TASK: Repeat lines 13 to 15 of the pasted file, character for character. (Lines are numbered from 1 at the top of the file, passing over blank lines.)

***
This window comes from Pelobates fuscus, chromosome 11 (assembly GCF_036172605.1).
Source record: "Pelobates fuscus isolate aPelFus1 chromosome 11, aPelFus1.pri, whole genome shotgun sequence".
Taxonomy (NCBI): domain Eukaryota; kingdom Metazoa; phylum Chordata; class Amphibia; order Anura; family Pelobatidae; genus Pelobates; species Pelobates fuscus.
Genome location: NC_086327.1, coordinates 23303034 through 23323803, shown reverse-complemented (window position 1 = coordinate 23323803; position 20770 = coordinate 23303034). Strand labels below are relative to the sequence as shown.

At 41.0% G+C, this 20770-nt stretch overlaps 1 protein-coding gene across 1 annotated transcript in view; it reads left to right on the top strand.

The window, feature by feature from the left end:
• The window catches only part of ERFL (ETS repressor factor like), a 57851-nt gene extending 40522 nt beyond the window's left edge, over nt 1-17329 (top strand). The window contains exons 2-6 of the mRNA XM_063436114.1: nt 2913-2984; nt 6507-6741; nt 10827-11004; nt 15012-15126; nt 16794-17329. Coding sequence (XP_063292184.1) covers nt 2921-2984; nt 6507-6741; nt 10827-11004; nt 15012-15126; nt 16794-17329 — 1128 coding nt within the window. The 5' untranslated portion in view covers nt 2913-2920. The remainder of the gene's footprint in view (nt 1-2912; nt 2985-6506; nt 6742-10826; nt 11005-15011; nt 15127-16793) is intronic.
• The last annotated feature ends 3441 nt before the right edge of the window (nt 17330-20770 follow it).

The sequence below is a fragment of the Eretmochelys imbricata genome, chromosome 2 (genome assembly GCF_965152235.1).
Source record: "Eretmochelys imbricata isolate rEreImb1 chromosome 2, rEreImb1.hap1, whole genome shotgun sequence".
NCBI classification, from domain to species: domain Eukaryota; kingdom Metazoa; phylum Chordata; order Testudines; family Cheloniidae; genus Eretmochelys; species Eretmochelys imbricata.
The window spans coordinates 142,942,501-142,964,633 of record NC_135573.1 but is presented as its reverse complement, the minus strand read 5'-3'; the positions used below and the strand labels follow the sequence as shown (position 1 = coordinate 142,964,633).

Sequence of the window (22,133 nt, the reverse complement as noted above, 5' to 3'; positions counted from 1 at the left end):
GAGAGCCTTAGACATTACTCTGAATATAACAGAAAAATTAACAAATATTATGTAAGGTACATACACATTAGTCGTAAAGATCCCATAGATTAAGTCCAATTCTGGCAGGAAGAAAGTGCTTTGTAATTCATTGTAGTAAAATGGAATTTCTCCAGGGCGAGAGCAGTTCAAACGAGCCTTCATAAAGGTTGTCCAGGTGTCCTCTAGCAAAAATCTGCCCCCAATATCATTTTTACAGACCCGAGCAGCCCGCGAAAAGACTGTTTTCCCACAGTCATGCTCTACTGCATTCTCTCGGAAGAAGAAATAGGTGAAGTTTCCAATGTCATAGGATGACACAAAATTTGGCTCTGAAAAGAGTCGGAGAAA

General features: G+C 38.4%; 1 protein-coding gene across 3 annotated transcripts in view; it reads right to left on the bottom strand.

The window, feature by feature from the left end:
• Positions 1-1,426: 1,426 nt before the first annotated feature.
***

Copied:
Sequence of the window (22,133 nt, the reverse complement as noted above, 5' to 3'; positions counted from 1 at the left end):
GAGAGCCTTAGACATTACTCTGAATATAACAGAAAAATTAACAAATATTATGTAAGGTACATACACATTAGTCGTAAAGATCCCATAGATTAAGTCCAATTCTGGCAGGAAGAAAGTGCTTTGTAATTCATTGTAGTAAAATGGAATTTCTCCAGGGCGAGAGCAGTTCAAACGAGCCTTCATAAAGGTTGTCCAGGTGTCCTCTAGCAAAAATCTGCCCCCAATATCATTTTTACAGACCCGAGCAGCCCGCGAAAAGACTGTTTTCCCACAGTCATGCTCTACTGCATTCTCTCGGAAGAAGAAATAGGTGAAGTTTCCAATGTCATAGGATGACACAAAATTTGGCTCTGAAAAGAGTCGGAGAAA

General features: G+C 38.4%; 1 protein-coding gene across 3 annotated transcripts in view; it reads right to left on the bottom strand.